INDEPENDENT election watchdog Election Resource Centre (ERC has warned of possible breach of laws guiding the existing legality that monitors the plebiscite process should President Emmerson Mnangagwa delay the proclamation of polling dates.
In a statement, ERC raised red flags over a possible risk of breaching statutes contained in Section 158 of the Constitution.
According to section 158 of the Constitution of Zimbabwe, a general election must be held so that polling takes place not more than thirty days before the expiry of the five-year period which runs from the date on which the President-elect is sworn in and assumes office.
Mnangagwa was sworn in on 26 August 2018.
“The thirty-day period before the expiry of the Presidential term runs from 27 July – 26 August 2023,” ERC said.
Further, according to section 38 of the Electoral Act, the President must fix a date for a general election and elections for Councillors, Members of Parliament and the President, after consultation with the Commission.
“The proclamation must take into consideration, the Nomination Court which must sit at least fourteen and not more than twenty-one days after the day of publication of the proclamation for the purpose of receiving nominations of candidates for election,” said ERC.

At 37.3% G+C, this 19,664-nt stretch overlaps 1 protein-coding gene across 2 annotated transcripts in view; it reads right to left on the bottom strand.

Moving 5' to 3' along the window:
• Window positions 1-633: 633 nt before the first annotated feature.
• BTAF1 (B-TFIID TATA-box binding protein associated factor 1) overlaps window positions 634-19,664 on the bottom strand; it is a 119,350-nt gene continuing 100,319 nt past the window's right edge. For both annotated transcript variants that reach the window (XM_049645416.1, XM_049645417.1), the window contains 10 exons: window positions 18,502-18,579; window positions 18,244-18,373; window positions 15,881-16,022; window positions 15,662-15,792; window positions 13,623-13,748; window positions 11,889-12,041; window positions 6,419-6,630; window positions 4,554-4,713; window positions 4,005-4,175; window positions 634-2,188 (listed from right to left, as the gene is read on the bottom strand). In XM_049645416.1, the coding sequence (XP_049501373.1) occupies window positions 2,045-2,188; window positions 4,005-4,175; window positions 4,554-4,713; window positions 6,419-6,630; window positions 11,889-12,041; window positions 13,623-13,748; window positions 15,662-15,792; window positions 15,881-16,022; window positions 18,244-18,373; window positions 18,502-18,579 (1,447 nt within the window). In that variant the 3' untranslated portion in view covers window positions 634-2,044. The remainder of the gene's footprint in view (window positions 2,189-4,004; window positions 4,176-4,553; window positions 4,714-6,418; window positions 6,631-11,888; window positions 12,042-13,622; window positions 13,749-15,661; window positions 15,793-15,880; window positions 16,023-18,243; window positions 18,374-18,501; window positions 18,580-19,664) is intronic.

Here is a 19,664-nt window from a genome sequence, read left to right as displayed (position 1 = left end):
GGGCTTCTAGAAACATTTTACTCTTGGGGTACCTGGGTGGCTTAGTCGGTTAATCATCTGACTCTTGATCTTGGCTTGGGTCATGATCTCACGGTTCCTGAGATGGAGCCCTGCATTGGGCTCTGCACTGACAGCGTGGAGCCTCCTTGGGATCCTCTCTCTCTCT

The proclamation must also factor in the aspect of a polling day which must be held at least thirty and not more than sixty-three days after the sitting of the nomination court.
“Taking into account the timelines for the sitting of the nomination court and the possible election dates between 27 July 2023 – 26 August 2023 the President may only make a proclamation between any of the following dates 4 May 2023 – 13 July 2023.”
According to ERC, while, the authority to proclaim an election date is vested in the President of Zimbabwe, Mnangagwa is guided by the aforementioned timelines and must consult the Zimbabwe Electoral Commission before proclaiming.